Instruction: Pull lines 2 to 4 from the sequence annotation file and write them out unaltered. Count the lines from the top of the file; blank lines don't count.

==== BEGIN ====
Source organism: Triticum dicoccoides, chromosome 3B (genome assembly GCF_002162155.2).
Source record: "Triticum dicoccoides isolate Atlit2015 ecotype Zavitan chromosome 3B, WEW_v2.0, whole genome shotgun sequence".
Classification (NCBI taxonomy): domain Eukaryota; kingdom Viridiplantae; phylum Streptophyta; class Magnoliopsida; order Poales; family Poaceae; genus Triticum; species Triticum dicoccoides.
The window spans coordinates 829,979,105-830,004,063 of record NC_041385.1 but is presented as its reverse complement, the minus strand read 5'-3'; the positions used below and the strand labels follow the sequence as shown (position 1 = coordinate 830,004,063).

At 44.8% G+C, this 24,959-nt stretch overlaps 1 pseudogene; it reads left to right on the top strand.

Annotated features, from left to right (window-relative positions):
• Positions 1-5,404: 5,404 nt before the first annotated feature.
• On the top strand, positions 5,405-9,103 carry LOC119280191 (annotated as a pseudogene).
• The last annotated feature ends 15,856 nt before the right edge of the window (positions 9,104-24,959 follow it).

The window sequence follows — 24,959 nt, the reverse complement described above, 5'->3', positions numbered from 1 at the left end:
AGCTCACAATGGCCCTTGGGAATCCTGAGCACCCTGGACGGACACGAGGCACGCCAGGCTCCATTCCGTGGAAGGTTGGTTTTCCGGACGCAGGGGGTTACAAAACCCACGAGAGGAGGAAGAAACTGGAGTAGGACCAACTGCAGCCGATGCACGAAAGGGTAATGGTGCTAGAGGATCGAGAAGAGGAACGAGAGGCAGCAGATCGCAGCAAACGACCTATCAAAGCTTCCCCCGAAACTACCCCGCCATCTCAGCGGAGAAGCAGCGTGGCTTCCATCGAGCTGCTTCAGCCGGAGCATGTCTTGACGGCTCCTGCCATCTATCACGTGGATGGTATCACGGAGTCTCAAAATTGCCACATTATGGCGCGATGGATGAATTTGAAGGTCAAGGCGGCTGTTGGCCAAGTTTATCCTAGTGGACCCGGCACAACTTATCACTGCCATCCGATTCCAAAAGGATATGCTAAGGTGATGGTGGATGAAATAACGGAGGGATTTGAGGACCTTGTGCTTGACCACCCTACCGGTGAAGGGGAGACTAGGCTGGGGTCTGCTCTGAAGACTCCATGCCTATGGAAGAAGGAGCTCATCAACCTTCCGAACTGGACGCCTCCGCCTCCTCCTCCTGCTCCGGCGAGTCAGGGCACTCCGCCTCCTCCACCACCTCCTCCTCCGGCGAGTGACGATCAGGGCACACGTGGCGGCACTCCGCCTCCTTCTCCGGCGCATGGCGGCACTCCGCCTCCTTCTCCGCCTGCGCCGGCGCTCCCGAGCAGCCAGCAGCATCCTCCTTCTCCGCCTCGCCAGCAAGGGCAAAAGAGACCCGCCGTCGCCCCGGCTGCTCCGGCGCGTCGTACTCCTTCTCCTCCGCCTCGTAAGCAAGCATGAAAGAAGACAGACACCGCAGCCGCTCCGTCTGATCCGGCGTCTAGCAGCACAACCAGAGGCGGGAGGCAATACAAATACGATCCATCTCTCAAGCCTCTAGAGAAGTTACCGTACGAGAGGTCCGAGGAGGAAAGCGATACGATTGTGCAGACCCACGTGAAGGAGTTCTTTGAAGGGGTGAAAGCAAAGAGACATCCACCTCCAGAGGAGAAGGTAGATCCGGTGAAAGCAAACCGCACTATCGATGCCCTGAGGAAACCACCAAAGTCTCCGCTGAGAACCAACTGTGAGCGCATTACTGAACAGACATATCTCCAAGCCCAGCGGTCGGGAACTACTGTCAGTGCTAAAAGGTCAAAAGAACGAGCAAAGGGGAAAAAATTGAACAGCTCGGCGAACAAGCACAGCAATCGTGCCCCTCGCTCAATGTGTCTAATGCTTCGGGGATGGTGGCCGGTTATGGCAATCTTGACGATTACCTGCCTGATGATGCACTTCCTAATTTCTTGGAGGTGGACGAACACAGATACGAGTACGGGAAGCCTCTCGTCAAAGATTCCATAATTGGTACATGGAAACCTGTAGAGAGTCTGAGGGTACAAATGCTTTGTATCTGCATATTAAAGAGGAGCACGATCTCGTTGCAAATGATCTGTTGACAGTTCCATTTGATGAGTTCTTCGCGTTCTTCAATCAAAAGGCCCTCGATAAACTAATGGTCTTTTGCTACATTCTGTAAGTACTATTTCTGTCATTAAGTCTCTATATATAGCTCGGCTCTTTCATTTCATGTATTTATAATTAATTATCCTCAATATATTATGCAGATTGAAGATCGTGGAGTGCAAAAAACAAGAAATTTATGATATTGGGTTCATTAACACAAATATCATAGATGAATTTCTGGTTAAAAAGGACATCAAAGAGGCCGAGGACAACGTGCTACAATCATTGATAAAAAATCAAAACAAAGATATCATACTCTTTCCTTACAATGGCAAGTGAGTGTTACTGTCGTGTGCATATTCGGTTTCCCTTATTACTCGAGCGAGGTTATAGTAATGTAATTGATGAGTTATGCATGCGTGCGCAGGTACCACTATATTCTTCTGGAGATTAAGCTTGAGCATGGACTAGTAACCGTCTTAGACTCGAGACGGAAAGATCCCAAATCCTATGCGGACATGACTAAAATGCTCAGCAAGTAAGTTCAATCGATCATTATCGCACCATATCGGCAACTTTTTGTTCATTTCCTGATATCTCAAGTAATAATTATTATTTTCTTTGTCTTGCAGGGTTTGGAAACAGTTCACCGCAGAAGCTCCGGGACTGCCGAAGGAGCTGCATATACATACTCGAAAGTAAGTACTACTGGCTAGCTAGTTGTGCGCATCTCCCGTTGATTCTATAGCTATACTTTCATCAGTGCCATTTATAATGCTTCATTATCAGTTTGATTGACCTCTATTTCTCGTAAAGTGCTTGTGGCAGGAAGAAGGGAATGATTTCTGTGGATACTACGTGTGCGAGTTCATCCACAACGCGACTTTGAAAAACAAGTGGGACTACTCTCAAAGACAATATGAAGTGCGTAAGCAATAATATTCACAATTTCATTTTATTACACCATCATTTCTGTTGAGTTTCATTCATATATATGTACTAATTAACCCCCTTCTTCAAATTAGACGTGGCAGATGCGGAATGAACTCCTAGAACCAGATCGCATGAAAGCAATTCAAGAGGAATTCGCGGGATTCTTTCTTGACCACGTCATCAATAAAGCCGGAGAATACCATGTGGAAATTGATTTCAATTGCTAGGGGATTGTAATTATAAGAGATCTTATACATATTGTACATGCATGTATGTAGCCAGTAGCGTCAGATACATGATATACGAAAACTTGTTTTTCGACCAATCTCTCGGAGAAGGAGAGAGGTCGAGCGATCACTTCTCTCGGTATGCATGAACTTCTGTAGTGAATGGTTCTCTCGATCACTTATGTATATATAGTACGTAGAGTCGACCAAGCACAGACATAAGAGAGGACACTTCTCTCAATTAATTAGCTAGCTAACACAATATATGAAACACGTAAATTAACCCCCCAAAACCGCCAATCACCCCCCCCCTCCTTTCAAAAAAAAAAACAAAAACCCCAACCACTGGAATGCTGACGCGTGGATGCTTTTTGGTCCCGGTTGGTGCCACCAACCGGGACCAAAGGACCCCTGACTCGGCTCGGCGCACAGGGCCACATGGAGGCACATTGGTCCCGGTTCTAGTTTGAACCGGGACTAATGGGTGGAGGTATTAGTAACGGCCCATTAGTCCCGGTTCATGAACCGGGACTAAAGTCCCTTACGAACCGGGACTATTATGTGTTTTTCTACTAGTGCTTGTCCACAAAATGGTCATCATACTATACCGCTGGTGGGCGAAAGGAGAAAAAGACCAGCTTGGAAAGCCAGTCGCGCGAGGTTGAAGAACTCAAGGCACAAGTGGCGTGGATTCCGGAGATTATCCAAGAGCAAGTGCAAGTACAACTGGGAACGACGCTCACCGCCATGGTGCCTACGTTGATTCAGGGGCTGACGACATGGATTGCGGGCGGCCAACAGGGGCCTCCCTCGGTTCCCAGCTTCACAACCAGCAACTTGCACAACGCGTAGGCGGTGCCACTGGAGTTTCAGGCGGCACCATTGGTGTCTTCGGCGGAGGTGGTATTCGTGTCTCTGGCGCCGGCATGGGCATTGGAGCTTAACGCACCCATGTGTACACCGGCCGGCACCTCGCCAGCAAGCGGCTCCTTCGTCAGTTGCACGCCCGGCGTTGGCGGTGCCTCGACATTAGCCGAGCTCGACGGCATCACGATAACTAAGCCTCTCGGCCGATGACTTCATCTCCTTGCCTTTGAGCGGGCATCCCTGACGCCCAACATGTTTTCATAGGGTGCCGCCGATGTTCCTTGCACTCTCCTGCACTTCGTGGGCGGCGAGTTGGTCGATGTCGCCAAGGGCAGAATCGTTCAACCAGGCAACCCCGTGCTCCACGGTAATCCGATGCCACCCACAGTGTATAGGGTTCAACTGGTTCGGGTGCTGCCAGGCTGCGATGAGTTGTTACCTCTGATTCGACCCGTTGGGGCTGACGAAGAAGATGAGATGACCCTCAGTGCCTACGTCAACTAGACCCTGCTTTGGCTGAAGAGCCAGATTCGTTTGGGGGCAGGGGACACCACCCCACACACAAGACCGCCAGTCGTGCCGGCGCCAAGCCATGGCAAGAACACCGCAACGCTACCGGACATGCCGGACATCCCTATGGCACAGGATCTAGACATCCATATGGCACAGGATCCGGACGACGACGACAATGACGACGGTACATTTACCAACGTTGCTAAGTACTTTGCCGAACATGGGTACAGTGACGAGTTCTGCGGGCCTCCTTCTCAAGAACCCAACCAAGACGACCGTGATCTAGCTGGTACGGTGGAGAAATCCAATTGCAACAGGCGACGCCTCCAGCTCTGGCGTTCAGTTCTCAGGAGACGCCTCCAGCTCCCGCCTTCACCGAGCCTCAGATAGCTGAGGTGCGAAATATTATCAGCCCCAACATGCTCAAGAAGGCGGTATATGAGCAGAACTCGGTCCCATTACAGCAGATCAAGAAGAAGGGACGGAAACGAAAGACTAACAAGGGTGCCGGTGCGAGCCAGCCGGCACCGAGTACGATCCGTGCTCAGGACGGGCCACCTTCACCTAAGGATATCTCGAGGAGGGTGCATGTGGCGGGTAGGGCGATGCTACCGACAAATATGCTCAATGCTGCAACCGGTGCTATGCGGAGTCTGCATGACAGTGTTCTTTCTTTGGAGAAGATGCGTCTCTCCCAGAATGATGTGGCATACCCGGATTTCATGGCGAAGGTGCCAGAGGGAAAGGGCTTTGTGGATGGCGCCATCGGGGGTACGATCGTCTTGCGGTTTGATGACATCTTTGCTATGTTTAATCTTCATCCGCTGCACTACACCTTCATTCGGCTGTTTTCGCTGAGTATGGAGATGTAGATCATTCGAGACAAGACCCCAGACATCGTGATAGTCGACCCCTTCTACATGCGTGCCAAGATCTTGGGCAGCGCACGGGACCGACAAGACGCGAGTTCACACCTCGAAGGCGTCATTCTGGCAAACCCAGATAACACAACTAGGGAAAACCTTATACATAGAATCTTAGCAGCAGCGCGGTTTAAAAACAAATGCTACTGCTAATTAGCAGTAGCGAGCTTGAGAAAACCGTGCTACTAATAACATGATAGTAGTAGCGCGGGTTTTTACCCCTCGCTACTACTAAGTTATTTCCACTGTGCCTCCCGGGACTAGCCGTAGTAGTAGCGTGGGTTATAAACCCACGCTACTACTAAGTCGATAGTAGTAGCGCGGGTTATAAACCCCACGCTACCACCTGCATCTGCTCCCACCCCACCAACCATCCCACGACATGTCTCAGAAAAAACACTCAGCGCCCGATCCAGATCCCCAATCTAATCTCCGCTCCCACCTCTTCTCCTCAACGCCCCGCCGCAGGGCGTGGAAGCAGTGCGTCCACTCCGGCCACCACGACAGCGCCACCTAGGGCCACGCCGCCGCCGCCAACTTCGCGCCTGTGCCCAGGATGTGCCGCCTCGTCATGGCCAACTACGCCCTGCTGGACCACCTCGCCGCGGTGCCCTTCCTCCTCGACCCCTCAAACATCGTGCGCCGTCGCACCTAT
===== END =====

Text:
Source record: "Triticum dicoccoides isolate Atlit2015 ecotype Zavitan chromosome 3B, WEW_v2.0, whole genome shotgun sequence".
Classification (NCBI taxonomy): domain Eukaryota; kingdom Viridiplantae; phylum Streptophyta; class Magnoliopsida; order Poales; family Poaceae; genus Triticum; species Triticum dicoccoides.
The window spans coordinates 829,979,105-830,004,063 of record NC_041385.1 but is presented as its reverse complement, the minus strand read 5'-3'; the positions used below and the strand labels follow the sequence as shown (position 1 = coordinate 830,004,063).